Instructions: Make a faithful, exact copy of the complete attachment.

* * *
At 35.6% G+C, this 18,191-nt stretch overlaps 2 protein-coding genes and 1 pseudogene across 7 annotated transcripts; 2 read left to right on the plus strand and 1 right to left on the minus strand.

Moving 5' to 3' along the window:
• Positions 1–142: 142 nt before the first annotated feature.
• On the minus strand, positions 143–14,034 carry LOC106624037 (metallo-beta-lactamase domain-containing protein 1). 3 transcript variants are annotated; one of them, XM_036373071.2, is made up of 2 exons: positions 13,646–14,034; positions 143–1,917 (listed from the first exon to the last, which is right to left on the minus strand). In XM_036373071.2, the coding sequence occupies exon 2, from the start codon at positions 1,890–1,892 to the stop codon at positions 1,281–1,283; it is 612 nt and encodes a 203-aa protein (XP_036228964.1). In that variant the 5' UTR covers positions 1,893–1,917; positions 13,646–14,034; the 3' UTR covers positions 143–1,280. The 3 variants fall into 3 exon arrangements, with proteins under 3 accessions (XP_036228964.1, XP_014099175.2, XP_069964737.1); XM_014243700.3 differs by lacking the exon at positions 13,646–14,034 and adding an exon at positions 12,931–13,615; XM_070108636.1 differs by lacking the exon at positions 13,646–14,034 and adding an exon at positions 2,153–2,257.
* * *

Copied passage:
At 35.6% G+C, this 18,191-nt stretch overlaps 2 protein-coding genes and 1 pseudogene across 7 annotated transcripts; 2 read left to right on the plus strand and 1 right to left on the minus strand.

Moving 5' to 3' along the window:
• Positions 1–142: 142 nt before the first annotated feature.
• On the minus strand, positions 143–14,034 carry LOC106624037 (metallo-beta-lactamase domain-containing protein 1). 3 transcript variants are annotated; one of them, XM_036373071.2, is made up of 2 exons: positions 13,646–14,034; positions 143–1,917 (listed from the first exon to the last, which is right to left on the minus strand). In XM_036373071.2, the coding sequence occupies exon 2, from the start codon at positions 1,890–1,892 to the stop codon at positions 1,281–1,283; it is 612 nt and encodes a 203-aa protein (XP_036228964.1). In that variant the 5' UTR covers positions 1,893–1,917; positions 13,646–14,034; the 3' UTR covers positions 143–1,280. The 3 variants fall into 3 exon arrangements, with proteins under 3 accessions (XP_036228964.1, XP_014099175.2, XP_069964737.1); XM_014243700.3 differs by lacking the exon at positions 13,646–14,034 and adding an exon at positions 12,931–13,615; XM_070108636.1 differs by lacking the exon at positions 13,646–14,034 and adding an exon at positions 2,153–2,257.